Waterbuck are rather sedentary in nature. A gregarious animal, the waterbuck may form herds consisting of six to 30 individuals. These groups are either nursery herds with females and their offspring or bachelor herds. Males start showing territorial behaviour from the age of five years, but are most dominant from the age of six to nine. The waterbuck cannot tolerate dehydration in hot weather, and thus inhabits areas close to sources of water. Predominantly a grazer, the waterbuck is mostly found on grassland. In equatorial regions, breeding takes place throughout the year, but births are at their peak in the rainy season. The gestational period lasts for seven to eight months, followed by the birth of a single calf.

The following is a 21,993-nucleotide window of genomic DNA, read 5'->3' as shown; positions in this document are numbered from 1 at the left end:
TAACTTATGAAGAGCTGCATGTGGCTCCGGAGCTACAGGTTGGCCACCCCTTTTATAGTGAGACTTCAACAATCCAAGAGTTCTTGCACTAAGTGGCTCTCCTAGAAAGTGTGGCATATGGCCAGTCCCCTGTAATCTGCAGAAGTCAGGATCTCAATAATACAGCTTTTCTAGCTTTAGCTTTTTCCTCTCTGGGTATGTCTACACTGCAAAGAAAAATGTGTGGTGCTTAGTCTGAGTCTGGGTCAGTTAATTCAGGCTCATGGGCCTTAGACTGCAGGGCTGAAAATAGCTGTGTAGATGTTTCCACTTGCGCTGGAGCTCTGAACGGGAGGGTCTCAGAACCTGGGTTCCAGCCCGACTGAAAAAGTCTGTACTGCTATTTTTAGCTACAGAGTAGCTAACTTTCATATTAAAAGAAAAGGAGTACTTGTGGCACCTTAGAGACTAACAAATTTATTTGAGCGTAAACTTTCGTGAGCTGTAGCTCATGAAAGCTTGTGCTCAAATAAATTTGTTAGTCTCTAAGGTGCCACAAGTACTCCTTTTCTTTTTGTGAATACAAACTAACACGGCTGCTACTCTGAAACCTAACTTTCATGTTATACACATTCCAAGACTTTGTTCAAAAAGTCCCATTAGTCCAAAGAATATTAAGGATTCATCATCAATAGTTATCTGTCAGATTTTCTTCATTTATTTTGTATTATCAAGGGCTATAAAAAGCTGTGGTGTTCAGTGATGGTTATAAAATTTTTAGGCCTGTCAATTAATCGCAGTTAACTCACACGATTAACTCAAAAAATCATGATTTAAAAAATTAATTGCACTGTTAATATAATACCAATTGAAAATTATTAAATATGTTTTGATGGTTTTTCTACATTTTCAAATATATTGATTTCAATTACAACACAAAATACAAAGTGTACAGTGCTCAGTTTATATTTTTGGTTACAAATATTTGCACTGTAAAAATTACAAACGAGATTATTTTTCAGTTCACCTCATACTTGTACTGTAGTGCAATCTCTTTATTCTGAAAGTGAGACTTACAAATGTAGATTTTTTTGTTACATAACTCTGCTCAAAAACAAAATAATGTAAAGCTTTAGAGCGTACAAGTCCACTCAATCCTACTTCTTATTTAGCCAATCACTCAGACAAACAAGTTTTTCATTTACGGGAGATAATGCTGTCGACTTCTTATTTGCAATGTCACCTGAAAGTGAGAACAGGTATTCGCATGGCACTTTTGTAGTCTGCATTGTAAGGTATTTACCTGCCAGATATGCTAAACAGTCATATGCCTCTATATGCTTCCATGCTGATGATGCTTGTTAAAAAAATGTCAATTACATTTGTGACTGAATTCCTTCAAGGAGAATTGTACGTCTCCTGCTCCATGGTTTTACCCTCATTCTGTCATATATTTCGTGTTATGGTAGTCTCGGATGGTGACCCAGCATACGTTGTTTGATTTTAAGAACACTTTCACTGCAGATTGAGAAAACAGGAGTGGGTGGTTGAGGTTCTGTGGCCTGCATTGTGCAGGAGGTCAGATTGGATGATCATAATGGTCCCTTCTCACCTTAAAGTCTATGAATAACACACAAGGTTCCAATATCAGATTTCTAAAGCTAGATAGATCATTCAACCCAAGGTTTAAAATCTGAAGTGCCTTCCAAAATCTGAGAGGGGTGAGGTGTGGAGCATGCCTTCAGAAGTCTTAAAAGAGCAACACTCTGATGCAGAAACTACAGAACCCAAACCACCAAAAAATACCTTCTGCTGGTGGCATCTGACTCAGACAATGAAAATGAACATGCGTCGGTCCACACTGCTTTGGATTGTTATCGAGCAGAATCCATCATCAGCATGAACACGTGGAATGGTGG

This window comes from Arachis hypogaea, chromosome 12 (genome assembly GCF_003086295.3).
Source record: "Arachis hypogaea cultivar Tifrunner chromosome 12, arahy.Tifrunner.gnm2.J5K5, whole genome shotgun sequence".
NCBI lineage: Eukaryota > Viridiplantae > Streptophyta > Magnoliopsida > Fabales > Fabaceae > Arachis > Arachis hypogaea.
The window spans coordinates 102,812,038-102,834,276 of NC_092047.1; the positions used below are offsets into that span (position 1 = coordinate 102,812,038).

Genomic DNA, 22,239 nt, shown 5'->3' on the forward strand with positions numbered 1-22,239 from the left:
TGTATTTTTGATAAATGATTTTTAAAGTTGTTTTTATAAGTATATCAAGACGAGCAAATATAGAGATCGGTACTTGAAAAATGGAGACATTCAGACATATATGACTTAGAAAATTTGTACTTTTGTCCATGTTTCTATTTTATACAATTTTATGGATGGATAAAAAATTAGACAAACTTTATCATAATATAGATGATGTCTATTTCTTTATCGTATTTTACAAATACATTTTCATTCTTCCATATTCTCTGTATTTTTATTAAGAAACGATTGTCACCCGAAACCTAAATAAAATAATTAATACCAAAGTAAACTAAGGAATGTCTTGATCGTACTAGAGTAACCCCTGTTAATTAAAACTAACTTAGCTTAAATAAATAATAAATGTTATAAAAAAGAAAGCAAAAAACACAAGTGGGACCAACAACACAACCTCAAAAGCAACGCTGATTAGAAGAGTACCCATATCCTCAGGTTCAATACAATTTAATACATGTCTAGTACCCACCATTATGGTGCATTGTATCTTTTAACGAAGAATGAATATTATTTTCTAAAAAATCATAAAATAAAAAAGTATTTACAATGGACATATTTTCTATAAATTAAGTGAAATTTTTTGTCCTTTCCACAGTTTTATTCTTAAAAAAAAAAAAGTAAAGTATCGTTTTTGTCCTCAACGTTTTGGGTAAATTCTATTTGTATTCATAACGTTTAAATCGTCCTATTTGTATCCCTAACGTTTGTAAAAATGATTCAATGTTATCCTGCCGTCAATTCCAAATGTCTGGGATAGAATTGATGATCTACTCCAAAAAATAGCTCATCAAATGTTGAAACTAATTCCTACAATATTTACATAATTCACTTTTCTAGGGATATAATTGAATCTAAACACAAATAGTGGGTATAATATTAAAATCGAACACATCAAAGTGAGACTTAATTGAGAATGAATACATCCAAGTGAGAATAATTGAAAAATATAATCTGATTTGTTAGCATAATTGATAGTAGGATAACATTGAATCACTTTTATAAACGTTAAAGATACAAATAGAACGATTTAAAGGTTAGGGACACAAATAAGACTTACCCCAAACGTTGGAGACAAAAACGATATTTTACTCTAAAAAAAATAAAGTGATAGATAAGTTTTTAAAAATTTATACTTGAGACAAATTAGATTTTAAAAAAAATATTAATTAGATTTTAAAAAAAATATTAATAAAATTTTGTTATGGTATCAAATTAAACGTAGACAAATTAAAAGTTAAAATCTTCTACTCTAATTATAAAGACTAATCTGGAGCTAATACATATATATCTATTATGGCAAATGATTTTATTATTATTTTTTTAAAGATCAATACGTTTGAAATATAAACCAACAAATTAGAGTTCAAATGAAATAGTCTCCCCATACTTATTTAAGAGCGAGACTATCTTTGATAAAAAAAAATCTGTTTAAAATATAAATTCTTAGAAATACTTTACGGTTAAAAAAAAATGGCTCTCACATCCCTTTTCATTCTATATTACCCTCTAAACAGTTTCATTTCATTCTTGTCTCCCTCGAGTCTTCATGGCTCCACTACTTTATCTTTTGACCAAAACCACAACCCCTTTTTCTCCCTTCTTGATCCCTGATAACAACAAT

Waterbuck inhabit scrub and savanna areas along rivers, lakes and valleys. Due to their requirement for grasslands as well as water, the waterbuck have a sparse ecotone distribution. The IUCN lists the waterbuck as being of Least Concern. More specifically, the common waterbuck is listed as of Least Concern while the defassa waterbuck is Near Threatened. The population trend for both the common and defassa waterbuck is downwards, especially that of the latter, with large populations being eliminated from certain habitats because of hunting and human disturbance.